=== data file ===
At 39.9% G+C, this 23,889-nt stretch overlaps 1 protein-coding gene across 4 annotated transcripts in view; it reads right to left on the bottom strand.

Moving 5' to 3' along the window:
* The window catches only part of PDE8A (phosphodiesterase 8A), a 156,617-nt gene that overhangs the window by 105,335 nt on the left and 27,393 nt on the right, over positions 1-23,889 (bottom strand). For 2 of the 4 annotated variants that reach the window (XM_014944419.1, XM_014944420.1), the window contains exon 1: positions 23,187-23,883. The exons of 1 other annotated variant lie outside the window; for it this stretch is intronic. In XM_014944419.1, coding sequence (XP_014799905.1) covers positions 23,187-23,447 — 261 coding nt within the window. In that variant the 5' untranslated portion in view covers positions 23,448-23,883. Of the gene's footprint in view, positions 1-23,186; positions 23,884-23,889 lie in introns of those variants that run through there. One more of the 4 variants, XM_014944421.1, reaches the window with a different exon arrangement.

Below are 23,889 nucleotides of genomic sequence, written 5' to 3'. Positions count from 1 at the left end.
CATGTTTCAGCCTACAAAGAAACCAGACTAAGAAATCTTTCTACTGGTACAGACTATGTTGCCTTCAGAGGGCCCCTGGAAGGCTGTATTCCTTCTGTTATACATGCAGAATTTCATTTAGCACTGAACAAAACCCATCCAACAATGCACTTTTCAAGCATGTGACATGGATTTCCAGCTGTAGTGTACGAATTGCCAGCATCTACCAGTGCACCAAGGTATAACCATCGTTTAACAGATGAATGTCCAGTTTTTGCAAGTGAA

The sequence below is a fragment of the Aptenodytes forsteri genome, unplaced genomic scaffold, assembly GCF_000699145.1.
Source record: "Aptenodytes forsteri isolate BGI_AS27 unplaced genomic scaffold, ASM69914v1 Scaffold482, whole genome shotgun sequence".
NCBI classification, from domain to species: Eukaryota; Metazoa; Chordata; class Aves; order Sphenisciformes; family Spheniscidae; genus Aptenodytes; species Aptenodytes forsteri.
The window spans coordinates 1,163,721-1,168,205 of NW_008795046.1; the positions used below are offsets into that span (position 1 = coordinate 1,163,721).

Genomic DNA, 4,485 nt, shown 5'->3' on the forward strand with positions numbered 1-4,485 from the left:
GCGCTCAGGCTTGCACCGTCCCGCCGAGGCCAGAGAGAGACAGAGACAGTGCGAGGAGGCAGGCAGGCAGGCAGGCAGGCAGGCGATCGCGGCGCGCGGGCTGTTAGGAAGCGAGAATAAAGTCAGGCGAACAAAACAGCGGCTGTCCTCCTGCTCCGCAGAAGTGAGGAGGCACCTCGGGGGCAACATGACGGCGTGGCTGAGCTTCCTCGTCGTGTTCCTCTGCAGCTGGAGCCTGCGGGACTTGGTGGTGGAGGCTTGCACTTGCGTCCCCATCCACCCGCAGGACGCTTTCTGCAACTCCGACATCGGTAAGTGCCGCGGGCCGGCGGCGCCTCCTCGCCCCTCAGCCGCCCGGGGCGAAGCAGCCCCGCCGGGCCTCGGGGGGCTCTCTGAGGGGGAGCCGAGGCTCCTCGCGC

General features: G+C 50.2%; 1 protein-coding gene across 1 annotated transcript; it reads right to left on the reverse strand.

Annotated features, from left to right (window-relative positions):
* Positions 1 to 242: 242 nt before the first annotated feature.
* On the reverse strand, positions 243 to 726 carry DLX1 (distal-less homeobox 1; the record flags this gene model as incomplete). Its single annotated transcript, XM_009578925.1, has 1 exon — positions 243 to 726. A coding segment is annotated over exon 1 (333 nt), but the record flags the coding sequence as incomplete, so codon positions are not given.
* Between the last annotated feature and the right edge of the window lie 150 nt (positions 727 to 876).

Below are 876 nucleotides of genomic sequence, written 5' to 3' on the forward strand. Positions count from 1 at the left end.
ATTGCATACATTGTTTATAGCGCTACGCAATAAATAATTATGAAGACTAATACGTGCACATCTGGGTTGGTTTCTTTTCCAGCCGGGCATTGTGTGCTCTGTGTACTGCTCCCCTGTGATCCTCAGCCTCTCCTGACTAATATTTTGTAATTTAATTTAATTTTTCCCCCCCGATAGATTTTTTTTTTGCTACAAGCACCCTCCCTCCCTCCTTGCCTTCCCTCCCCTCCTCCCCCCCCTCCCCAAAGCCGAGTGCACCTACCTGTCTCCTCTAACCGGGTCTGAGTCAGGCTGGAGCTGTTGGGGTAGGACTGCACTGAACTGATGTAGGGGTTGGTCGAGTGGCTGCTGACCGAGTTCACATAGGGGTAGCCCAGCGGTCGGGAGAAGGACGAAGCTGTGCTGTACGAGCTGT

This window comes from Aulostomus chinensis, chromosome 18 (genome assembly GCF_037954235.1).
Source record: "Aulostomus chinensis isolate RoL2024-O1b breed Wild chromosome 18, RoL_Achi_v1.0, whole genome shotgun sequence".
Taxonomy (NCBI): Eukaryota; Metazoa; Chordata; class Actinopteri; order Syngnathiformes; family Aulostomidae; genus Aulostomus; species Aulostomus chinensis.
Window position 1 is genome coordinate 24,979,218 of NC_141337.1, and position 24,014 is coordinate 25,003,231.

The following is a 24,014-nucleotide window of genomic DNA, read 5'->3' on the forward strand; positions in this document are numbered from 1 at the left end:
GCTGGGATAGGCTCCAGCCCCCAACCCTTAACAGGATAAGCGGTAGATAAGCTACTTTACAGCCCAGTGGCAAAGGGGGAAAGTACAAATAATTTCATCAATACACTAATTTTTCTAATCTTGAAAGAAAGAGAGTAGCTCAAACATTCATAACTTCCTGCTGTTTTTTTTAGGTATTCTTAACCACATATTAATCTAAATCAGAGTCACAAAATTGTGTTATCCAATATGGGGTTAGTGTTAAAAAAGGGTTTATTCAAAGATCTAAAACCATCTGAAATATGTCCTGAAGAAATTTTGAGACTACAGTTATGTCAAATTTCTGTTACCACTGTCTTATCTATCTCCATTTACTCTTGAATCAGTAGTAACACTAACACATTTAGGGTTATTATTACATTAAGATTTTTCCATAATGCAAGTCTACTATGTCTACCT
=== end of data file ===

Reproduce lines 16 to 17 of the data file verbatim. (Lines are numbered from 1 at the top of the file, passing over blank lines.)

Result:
* Between the last annotated feature and the right edge of the window lie 150 nt (positions 727 to 876).

Below are 876 nucleotides of genomic sequence, written 5' to 3' on the forward strand. Positions count from 1 at the left end.